The Manning Times will be conducting interviews and getting more information on this story as it develops.
The South Carolina Office of the State Inspector General (SIG) was established by the South Carolina General Assembly in 2012 (Act No. 105) for the purpose of investigating and addressing allegations of fraud, waste, abuse, mismanagement, misconduct in agencies, specifically the executive branch of state government.
The SIG’s authorities are found in South Carolina Code of Laws, §1-6-10 et seq. In 2022, the South Carolina General Assembly passed S. 202 (Act No. 223) which expanded the SIG’s authority, with limitations (§1-6-35), to investigate public schools and school districts, public charter schools and authorizers, and voluntary associations that establish and enforce bylaws or rules for interscholastic sports competition for public secondary schools.
On 4/10/23, South Carolina Governor Henry McMaster requested the SIG to conduct an investigation of the Clarendon County School District (District) regarding allegations of potential financial irregularities.
The purpose of this report is to provide a road map for the District’s leadership and its Board to improve in its delivery of quality education to its students in a unified effort. This report is not intended to address every individual complaint or issue conveyed to the SIG.
The SIG extends its appreciation to Clarendon County School District superintendent, Dr. Shawn Johnson, District staff, and members of the Board of Trustees for their cooperation and intentionality of seeking solutions to the issues identified by the SIG. The SIG also extends its appreciation to current and former teachers and administrators, and to the parents and constituents in the District for the candor, courage and valuable input provided to the SIG during this investigation.
By letter dated 4/10/23, Governor Henry McMaster requested the State Inspector General (SIG), pursuant to South Carolina Code of Laws, §1-6-35 to initiate and conduct a review or investigation of the Clarendon County School District (District) regarding potential financial irregularities. This request further authorized the SIG to initiate and conduct a review or investigation of any different or additional allegations of fraud, waste, abuse, mismanagement, misconduct, violations of state or federal law, or wrongdoing as the SIG deemed appropriate.
B. Scope and Objectives
This review examined the fiscal practices of the District for appropriateness and the effect that fiscal practices of the former Clarendon County school districts (Nos. 1 – 4) had upon the District, including benefits received by members of the Board of Trustees (Board), reimbursements, the superintendent’s contract, salaries and compensation, purchase of vehicles, employee vendor payments, purchase of land for the proposed new Walker-Gamble Elementary School, and other financial matters.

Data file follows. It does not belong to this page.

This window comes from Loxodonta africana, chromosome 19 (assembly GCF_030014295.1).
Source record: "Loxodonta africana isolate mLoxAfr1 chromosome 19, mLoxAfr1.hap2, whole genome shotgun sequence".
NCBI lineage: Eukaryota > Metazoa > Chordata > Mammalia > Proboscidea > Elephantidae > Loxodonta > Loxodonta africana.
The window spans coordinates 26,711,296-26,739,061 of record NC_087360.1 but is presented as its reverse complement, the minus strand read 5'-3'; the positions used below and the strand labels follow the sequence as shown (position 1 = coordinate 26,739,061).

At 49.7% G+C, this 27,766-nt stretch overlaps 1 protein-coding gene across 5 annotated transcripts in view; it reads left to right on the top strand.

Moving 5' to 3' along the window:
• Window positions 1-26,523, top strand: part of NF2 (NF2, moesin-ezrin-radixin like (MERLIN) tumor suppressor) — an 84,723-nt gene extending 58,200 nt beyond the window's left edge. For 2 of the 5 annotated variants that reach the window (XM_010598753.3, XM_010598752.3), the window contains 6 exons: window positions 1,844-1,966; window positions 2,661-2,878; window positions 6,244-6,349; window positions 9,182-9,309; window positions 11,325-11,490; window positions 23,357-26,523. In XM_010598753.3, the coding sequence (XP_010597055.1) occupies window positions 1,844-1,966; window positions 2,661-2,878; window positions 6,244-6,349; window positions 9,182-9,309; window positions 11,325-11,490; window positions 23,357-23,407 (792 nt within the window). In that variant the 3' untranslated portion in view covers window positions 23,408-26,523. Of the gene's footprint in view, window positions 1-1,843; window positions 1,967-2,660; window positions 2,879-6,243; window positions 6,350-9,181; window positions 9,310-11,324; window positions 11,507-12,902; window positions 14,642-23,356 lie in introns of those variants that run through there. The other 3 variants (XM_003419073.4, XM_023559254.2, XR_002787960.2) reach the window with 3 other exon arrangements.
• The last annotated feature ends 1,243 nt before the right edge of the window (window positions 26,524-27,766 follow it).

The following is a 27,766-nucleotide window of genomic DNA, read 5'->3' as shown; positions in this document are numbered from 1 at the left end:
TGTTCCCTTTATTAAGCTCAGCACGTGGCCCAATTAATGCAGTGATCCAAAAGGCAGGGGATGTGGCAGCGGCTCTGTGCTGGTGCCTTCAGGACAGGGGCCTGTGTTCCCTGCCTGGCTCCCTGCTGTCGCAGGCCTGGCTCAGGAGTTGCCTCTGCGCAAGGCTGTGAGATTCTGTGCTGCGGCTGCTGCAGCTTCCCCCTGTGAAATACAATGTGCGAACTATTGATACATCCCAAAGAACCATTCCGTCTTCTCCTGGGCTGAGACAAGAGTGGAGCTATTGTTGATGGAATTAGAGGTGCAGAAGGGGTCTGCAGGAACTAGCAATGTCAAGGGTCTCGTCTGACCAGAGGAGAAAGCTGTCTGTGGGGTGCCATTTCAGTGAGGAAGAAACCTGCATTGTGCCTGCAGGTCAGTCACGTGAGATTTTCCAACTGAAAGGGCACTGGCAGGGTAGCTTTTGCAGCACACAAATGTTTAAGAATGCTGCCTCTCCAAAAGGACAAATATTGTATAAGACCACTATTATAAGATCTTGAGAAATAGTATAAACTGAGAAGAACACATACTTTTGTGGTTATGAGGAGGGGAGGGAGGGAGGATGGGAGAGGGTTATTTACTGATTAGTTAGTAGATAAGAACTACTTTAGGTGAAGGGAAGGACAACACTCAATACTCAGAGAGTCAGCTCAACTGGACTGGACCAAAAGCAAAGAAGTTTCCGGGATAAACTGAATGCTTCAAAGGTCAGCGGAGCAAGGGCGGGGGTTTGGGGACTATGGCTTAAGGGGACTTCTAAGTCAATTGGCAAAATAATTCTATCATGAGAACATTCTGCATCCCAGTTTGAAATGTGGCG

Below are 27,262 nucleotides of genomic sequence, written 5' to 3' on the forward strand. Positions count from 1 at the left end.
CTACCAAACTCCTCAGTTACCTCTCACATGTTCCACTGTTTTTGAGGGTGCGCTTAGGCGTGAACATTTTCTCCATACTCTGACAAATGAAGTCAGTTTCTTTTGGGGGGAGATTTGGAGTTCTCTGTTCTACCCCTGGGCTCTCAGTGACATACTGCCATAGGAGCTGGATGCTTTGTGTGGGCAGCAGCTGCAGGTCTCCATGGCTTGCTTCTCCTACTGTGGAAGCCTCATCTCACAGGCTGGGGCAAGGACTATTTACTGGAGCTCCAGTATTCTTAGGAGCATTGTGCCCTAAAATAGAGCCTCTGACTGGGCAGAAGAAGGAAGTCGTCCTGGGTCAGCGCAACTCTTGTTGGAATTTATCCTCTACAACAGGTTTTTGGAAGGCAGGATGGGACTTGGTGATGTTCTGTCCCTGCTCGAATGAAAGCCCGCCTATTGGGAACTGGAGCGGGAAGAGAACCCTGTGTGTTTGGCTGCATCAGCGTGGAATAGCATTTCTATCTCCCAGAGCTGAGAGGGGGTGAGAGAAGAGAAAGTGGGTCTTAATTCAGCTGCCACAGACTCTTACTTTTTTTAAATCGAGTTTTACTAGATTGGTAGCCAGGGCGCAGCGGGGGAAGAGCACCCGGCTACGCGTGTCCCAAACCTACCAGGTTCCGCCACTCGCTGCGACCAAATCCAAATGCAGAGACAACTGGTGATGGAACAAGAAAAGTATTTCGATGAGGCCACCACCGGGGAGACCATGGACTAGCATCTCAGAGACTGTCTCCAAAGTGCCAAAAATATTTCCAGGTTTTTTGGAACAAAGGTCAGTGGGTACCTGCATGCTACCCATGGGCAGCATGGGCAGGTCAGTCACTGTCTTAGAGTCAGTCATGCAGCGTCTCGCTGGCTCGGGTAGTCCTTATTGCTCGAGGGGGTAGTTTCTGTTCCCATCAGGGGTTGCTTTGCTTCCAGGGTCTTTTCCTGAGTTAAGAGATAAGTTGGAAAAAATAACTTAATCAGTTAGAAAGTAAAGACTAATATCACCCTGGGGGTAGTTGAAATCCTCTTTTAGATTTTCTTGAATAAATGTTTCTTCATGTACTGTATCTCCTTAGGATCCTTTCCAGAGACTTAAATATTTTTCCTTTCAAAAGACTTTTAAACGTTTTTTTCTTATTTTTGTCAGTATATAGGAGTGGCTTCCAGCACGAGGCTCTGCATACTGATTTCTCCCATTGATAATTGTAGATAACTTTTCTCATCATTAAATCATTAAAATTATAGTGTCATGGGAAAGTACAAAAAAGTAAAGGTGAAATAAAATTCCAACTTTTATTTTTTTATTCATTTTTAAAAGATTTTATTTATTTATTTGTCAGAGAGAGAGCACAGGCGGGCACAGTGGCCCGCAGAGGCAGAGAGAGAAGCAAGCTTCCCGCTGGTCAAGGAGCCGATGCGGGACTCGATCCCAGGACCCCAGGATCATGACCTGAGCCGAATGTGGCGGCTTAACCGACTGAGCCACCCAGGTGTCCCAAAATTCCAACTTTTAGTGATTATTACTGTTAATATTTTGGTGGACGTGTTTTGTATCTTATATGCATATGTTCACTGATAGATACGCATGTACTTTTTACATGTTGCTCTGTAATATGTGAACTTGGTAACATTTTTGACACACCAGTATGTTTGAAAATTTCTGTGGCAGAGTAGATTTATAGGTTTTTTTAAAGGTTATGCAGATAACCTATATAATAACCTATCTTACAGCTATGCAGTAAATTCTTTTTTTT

The SIG reviewed relevant documentation and applicable state and federal laws, regulations, and policies. The SIG conducted interviews that included Board members, District employees, former employees and contractors, South Carolina High School League officials, South Carolina Department of Education officials, and other state agencies.
The SIG employed the preponderance of the evidence standard. Reviews conducted by the SIG conform to the professional standards set forth by the Association of Inspectors General in its Principles and Standards for Offices of Inspector General, often referred to as the “Green Book.”
D. Consolidation of Clarendon County School Districts
School District Consolidation
Following the enactment of Act No. 106 of 2021, effective 4/12/21, the District was created through the consolidation of Clarendon County School District No. 2 (CSD-2) and Clarendon County School District No. 4 (CSD-4), which ceased operations at the close of fiscal year (FY) 2021-22. Act No. 106 provided for the appointment of nine trustees by the Clarendon County legislative delegation until 2024, at which time the election of District trustees would begin. The elected trustees will have total fiscal autonomy, and the superintendent would be the chief operating officer of the District, responsible to the Board for the proper administration of all affairs of the District. The legislation further provided that the assets and liabilities of CSD-2 and CSD-4 transferred to the District. CSD-4, referenced above, was created following the enactment of Act No. 183 of 2020. CSD-4 was created through the consolidation of Clarendon County School District No. 1 (CSD-1) and Clarendon County School District No. 3 (CSD-3), which ceased operations at the end of FY 2020-21 in accordance with Act No. 183.
Similarly, Act No. 183 provided for the appointment of seven trustees by the Clarendon County legislative delegation. (See Table 1)
At the time of their appointment to the District’s Board, four members served on the CSD-2 Board: William Ceth Land, Arthur Moyd, Robert Fleming and Dr. Falecia Miller. In addition, the following four board members, Alex Craven, Tony Junious, Luther Faulk and Ronald Wingard, served on the CSD-4 Board at the time of their appointment to the District’s Board.
Dr. Shawn Johnson served as superintendent of CSD-2 from 7/1/19 to 6/30/22, and as superintendent of the District since 7/1/22.
In 2019, the SCDE placed CSD-1 on fiscal watch related to fiscal practices during FY 2017-18. In 2020, SCDE modified its declaration to fiscal caution following CSD-1’s non-compliance with documentation requirements, conditioned upon the timely submission of a recovery plan. When CSD-1 failed to timely submit a recovery plan, the SCDE issued a notice of fiscal emergency on 8/21/20, which required the submission of a shared services plan pursuant to Proviso 1.85. CSD-1 submitted a shared services plan to the SCDE in September 2020. In October 2020, CSD-1 reported that it failed to make payments for withheld taxes and retirement contributions resulting in liabilities of approximately $1.4 million.